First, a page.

Tuesday, April 26, 2022

Non-verbal Communication

Non-verbal communication, or body language, has been studied for many years, due in part to the amount of information that it reveals and the messages it sends.  How we say it,” is more important than “what we say.”  Being able to “read” a person’s non-verbal communications will assist in being able to communicate more effectively.  Learning to send a better non-verbal communication to others will improve your social skills and build good rapport with others.

Facial Expressions

Scientists have determined that there are universal emotions that every culture recognizes:  happiness, sadness, anger, hatred/contempt, and surprise. These emotions can be a key to a person’s true feelings. We tend to feel before we think and our facial expressions could give these feelings away. 

What about all the other emotions? What about the ones that are revealed in our day-to-day communication with others? What about the expressions that are not always as readable as the universal expressions?

  • Furrowed eyebrows: concentration or concern
  • Eyebrow flash: interest or recognition
  • Nose flare: ready for action or engagement
  • Tenseness in cheeks or jaw: anger
  • Cheek blush: excitement or arousal
Body Language

Have you ever been able to know someone’s mood by the way they come into a room? That’s non-verbal communication through body language.  The person that slips into the room, making no eye contact, then slumps in the corner is not in good mood, and communication will probably not be positive without extra care taken.

There are two main categories of body language: 

Closed: Arms/legs crossed, body pointed towards exit, rounded upper body, head tilted down.
Open: Body is receptive to communication, pointed straight to action; head is upright, arms uncrossed.
It is well known that open body language is perceived as more positive, more persuasive, and more approachable.  Closed body language is perceived as more negative, less cooperative, and less able.

Giving Full Attention

Another form of non-verbal communication is the attention that is given to the communicator during the exchange of information. The body language is a clue to the respect that the audience has for the speaker and the attention that is being paid to the message. One way to ensure that the speaker knows that he/she has your attention is through eye contact. Breaking that eye contact can be read as an indication of disinterest or disagreement.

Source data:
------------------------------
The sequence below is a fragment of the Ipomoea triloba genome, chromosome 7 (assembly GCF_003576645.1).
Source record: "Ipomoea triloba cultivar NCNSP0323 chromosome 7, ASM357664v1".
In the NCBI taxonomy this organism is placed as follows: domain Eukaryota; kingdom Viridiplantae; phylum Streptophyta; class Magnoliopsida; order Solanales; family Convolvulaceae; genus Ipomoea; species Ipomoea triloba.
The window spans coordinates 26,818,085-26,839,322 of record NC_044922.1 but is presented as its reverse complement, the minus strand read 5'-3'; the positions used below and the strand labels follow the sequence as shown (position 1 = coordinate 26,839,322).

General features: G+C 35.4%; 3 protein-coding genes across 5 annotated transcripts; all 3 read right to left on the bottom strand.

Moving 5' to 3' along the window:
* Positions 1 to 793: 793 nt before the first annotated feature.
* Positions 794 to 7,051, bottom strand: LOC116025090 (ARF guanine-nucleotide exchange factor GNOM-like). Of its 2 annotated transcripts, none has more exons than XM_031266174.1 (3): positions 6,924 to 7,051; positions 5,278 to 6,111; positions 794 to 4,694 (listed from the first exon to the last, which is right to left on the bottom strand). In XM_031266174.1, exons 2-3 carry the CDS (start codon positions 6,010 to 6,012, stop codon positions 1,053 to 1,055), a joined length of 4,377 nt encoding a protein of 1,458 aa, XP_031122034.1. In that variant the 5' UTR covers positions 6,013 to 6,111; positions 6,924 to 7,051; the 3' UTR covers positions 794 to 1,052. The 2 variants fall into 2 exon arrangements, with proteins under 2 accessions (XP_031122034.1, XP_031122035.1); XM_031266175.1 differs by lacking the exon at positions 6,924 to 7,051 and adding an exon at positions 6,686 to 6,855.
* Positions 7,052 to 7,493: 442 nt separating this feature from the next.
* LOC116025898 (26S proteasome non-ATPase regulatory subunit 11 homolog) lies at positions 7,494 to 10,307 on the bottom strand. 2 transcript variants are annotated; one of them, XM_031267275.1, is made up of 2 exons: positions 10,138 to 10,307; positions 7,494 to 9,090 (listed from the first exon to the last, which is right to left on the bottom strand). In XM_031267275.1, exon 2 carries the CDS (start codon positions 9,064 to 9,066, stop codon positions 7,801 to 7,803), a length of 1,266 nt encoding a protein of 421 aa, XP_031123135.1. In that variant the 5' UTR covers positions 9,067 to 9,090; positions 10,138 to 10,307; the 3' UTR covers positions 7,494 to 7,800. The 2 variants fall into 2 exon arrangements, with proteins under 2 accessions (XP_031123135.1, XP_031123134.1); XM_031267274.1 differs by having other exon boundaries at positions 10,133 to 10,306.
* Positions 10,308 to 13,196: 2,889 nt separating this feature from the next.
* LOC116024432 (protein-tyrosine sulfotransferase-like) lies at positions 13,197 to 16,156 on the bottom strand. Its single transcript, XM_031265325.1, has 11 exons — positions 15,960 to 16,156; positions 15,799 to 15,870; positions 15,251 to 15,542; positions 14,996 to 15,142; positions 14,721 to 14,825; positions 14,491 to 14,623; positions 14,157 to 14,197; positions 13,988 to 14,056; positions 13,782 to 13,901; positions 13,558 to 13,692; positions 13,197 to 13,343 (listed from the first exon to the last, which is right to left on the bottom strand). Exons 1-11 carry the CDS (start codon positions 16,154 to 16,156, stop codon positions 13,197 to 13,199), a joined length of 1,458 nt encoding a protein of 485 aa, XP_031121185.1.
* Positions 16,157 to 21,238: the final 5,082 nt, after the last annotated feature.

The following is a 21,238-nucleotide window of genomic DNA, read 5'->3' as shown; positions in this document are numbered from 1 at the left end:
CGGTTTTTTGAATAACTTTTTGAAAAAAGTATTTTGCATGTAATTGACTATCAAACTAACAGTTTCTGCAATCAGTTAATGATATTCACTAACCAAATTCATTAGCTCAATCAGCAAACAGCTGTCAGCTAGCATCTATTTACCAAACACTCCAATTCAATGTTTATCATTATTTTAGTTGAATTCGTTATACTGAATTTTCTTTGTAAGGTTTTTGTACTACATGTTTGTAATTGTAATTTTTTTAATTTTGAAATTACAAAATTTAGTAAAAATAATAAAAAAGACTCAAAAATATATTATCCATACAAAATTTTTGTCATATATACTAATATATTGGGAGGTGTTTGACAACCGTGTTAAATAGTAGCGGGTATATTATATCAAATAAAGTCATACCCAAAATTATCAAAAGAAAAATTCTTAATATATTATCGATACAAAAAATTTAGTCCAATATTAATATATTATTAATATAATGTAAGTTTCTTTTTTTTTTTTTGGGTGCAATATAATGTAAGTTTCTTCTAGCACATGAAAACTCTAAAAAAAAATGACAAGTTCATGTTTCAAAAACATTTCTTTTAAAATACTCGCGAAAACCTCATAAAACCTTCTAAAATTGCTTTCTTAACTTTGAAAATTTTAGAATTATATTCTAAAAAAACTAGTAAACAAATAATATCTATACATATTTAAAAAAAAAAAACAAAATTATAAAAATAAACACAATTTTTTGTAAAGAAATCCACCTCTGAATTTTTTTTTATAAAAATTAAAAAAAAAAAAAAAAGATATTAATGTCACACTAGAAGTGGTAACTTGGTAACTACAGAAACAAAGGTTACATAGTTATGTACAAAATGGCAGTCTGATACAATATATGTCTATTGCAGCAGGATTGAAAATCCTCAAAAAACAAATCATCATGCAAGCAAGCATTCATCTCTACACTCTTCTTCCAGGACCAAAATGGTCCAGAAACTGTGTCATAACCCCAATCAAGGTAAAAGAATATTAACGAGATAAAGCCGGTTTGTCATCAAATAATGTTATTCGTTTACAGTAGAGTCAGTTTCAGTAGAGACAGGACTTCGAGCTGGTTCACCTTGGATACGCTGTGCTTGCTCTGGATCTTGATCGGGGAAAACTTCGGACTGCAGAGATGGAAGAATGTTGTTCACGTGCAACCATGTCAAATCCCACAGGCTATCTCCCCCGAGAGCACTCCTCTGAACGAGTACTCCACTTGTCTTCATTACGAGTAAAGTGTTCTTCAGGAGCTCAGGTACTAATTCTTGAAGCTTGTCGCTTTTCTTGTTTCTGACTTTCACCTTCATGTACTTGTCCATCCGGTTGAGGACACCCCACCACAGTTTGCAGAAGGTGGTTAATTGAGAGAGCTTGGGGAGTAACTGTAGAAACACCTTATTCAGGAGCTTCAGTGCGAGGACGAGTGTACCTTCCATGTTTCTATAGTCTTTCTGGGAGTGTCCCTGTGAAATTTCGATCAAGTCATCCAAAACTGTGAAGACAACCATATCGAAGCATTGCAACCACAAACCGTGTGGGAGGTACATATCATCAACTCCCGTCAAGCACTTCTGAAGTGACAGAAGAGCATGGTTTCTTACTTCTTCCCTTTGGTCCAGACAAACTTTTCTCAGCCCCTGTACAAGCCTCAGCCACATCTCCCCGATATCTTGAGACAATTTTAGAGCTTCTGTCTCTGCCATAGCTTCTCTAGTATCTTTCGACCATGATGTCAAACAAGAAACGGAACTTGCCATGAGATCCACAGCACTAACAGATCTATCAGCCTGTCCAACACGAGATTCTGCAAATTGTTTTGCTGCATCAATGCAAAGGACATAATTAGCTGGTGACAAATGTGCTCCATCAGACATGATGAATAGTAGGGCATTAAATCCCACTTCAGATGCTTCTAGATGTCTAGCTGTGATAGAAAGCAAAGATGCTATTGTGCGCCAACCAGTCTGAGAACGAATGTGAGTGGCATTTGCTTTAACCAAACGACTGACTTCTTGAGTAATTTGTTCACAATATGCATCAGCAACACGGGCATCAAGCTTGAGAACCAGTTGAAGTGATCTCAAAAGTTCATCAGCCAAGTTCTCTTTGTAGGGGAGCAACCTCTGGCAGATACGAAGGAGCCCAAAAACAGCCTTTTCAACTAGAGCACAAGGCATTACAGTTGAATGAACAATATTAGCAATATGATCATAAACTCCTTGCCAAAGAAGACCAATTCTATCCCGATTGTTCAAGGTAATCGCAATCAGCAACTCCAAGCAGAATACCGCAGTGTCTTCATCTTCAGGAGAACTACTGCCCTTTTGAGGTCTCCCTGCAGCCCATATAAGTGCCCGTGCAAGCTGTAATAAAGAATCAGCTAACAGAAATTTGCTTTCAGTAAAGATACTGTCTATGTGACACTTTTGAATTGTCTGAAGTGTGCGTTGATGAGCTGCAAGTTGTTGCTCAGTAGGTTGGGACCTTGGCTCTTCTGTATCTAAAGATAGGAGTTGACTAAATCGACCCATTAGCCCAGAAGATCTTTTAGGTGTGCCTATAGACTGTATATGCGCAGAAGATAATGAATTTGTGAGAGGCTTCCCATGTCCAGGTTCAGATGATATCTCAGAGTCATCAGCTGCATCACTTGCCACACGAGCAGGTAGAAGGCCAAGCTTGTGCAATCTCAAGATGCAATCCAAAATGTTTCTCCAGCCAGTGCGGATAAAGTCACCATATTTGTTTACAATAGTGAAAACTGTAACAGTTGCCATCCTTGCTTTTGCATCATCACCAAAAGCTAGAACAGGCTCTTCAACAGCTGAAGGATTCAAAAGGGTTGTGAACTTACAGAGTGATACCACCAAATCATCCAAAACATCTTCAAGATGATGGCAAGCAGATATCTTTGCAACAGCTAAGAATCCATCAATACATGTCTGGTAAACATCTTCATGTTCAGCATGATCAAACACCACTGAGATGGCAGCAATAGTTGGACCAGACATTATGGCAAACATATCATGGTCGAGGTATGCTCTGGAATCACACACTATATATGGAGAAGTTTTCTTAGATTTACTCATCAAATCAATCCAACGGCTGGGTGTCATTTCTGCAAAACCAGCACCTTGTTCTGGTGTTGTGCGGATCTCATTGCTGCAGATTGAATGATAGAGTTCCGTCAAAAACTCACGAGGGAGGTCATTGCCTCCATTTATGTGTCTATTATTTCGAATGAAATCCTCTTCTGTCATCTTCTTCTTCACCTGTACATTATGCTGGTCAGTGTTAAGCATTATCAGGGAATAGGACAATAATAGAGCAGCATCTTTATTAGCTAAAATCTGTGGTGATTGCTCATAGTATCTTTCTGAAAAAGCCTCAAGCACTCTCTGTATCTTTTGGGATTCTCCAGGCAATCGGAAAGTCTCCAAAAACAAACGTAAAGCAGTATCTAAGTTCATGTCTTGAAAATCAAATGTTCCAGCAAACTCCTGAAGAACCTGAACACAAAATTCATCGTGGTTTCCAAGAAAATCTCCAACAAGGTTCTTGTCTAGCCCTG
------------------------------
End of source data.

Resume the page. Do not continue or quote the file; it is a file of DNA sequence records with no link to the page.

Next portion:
Another way to show that you are giving your full attention is to point your body towards the speaker. Avoid looking as if you are about to dash away.  Do not fidget.  Avoid tapping your foot or tapping your fingers as this gives the message that you are in a hurry to get somewhere, that you are agitated, or you are not approachable at this time.


“Spatial zones” refers to the space or distance between two people. This is also considered part of nonverbal communication.  The amount of space is very telling to the content of the conversation, the relationship between the two people, and the agreement or disagreement to the topic at hand.  Often in the workplace, the higher the degree of authority, the more personal space a person is given. New acquaintances that are male often tend to need more space than newly-acquainted women.

Personal space is important to everyone but is not always the same for everyone. Often it is based on trust levels. The less trust, the further apart the two people will be, and of course, the higher degree of trust brings people closer together during their interactions.  The invasion of someone’s personal space can lead to a breakdown of communication. Moving too close too early can cause distrust and discomfort for the person with whom  you are trying to develop a relationship.

Until next time ...

Sheryl Tuchman, SPHR, SHRM-SCP

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